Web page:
Seeking Alpha
Long/short equity, deep value, special situations
Profile| Send Message|
( followers)  

This has to be the oddest relationship in the business world. Apple (NASDAQ:AAPL) and Samsung (OTC:SSNLF) are locked in battle all over the world—rivals in the marketplace, litigants in courtrooms in San Jose, Australia, and Germany.

But in the workplace, Samsung is Apple's key supplier. Whether it's the iPhone or iPad or MacBook Air, Apple is giving Samsung its business. Samsung is firmly entrenched in the Apple supply chain. Samsung manufactures the A5 used in Apple's 4s iPhone and contributes NAND flash and DRAM components. Samsung supplies the iPad's high-resolution screen as well as processor and flash storage.

Estimates go as high as $11 billion of Samsung in Apple's line-up for 2012. That's a lot of moola to spend on your fiercest rival. Considering that Apple's COGS is $83 billion for trailing 12 months, Samsung is in one sweet spot.

Apple is Samsung's number one customer. Yet, Samsung is Apple's number one competitor too. Can Samsung have it both ways?

The Samsung-Apple dynamic gets crazier still. According to Apple, Samsung stole its ideas and markets illegal knockoff versions of the iPhone and iPad. Extend the thought. Isn't Apple supplying the cash to finance Samsung's Galaxy line, in effect, abetting the alleged theft? On the one hand, Apple purchased billions of dollars worth of panels and chips from Samsung, while contemporaneously requesting $2.5 billion in restitution for patent infringement. While I am sympathetic to Apple, the continued presence of Samsung components in iProducts sends mixed signals.

There are deeper risks for Apple. Several nightmare scenarios come to mind. What if Samsung stops supplying Apple or slows its order fulfillment? What if the delivered parts are flawed?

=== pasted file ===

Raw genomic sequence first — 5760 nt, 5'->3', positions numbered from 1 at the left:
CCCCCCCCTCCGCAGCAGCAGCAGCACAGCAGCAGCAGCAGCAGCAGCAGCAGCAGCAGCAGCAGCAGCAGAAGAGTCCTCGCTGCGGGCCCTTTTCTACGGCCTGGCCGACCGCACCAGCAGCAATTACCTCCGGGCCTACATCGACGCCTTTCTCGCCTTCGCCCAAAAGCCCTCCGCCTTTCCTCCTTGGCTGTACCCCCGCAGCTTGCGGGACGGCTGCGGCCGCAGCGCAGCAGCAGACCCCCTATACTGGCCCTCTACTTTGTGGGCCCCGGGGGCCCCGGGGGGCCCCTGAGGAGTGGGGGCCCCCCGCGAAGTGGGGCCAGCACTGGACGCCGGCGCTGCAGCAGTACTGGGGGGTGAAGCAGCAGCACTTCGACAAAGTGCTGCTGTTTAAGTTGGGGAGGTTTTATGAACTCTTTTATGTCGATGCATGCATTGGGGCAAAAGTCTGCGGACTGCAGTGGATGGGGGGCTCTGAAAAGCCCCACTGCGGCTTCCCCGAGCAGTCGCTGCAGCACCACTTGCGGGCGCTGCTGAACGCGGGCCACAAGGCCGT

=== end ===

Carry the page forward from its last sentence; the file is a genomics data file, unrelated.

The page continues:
Apple may be seeing the handwriting. Digitimes reports Apple is shifting more of its iPad panels from Samsung to Sharp and LG Display. It's about time. It's never wise to sleep with your enemy, especially a conniving one.

Source: Samsung And Apple: One Strange Relationship

Additional disclosure: Disclaimer: The opinions in this document are for informational and educational purposes only and should not be construed as a recommendation to buy or sell the stocks mentioned. Past performance of the companies discussed may not continue and the companies may not achieve the earnings growth as predicted. The information in this document is believed to be accurate, but under no circumstances should a person act upon the information contained within. We do not recommend that anyone act upon any investment information without first consulting an investment advisor as to the suitability of such investments for his specific situation.